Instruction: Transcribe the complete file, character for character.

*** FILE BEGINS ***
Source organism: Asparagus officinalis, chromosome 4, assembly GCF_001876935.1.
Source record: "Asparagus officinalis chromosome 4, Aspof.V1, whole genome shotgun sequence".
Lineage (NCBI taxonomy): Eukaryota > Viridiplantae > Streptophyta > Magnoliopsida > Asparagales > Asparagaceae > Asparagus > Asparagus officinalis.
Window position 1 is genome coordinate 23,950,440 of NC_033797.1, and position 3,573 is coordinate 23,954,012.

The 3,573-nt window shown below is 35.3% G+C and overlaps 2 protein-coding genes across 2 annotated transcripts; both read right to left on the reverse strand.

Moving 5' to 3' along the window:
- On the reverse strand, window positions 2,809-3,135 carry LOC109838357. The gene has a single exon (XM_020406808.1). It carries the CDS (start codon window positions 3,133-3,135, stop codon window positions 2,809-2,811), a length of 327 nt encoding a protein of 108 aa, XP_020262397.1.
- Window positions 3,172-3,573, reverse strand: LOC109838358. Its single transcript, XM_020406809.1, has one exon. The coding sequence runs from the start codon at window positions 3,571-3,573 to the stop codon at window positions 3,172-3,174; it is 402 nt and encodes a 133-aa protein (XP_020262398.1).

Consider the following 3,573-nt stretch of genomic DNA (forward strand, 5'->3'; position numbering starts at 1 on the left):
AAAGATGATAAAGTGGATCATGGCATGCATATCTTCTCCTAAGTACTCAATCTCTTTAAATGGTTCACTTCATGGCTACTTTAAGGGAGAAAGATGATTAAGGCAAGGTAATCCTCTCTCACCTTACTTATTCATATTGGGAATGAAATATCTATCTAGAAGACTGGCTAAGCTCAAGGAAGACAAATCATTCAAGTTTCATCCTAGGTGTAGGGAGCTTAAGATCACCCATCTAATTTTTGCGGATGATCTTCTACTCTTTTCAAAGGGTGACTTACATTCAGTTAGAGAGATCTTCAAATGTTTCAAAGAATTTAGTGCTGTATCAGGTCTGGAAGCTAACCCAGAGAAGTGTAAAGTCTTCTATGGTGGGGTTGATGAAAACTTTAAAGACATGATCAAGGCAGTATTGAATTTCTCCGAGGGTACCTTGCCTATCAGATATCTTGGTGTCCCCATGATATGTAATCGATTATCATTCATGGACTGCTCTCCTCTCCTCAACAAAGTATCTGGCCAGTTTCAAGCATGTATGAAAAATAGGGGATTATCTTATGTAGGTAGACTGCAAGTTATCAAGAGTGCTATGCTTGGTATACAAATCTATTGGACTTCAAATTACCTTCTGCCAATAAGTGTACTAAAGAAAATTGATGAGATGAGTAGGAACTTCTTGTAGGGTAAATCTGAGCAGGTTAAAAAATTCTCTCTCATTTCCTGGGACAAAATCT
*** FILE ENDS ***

Source organism: Asparagus officinalis, chromosome 4, assembly GCF_001876935.1.
Source record: "Asparagus officinalis chromosome 4, Aspof.V1, whole genome shotgun sequence".
Lineage (NCBI taxonomy): Eukaryota > Viridiplantae > Streptophyta > Magnoliopsida > Asparagales > Asparagaceae > Asparagus > Asparagus officinalis.
Window position 1 is genome coordinate 23,950,440 of NC_033797.1, and position 3,573 is coordinate 23,954,012.

The 3,573-nt window shown below is 35.3% G+C and overlaps 2 protein-coding genes across 2 annotated transcripts; both read right to left on the reverse strand.

Moving 5' to 3' along the window:
- On the reverse strand, window positions 2,809-3,135 carry LOC109838357. The gene has a single exon (XM_020406808.1). It carries the CDS (start codon window positions 3,133-3,135, stop codon window positions 2,809-2,811), a length of 327 nt encoding a protein of 108 aa, XP_020262397.1.
- Window positions 3,172-3,573, reverse strand: LOC109838358. Its single transcript, XM_020406809.1, has one exon. The coding sequence runs from the start codon at window positions 3,571-3,573 to the stop codon at window positions 3,172-3,174; it is 402 nt and encodes a 133-aa protein (XP_020262398.1).

Consider the following 3,573-nt stretch of genomic DNA (forward strand, 5'->3'; position numbering starts at 1 on the left):
AAAGATGATAAAGTGGATCATGGCATGCATATCTTCTCCTAAGTACTCAATCTCTTTAAATGGTTCACTTCATGGCTACTTTAAGGGAGAAAGATGATTAAGGCAAGGTAATCCTCTCTCACCTTACTTATTCATATTGGGAATGAAATATCTATCTAGAAGACTGGCTAAGCTCAAGGAAGACAAATCATTCAAGTTTCATCCTAGGTGTAGGGAGCTTAAGATCACCCATCTAATTTTTGCGGATGATCTTCTACTCTTTTCAAAGGGTGACTTACATTCAGTTAGAGAGATCTTCAAATGTTTCAAAGAATTTAGTGCTGTATCAGGTCTGGAAGCTAACCCAGAGAAGTGTAAAGTCTTCTATGGTGGGGTTGATGAAAACTTTAAAGACATGATCAAGGCAGTATTGAATTTCTCCGAGGGTACCTTGCCTATCAGATATCTTGGTGTCCCCATGATATGTAATCGATTATCATTCATGGACTGCTCTCCTCTCCTCAACAAAGTATCTGGCCAGTTTCAAGCATGTATGAAAAATAGGGGATTATCTTATGTAGGTAGACTGCAAGTTATCAAGAGTGCTATGCTTGGTATACAAATCTATTGGACTTCAAATTACCTTCTGCCAATAAGTGTACTAAAGAAAATTGATGAGATGAGTAGGAACTTCTTGTAGGGTAAATCTGAGCAGGTTAAAAAATTCTCTCTCATTTCCTGGGACAAAATCT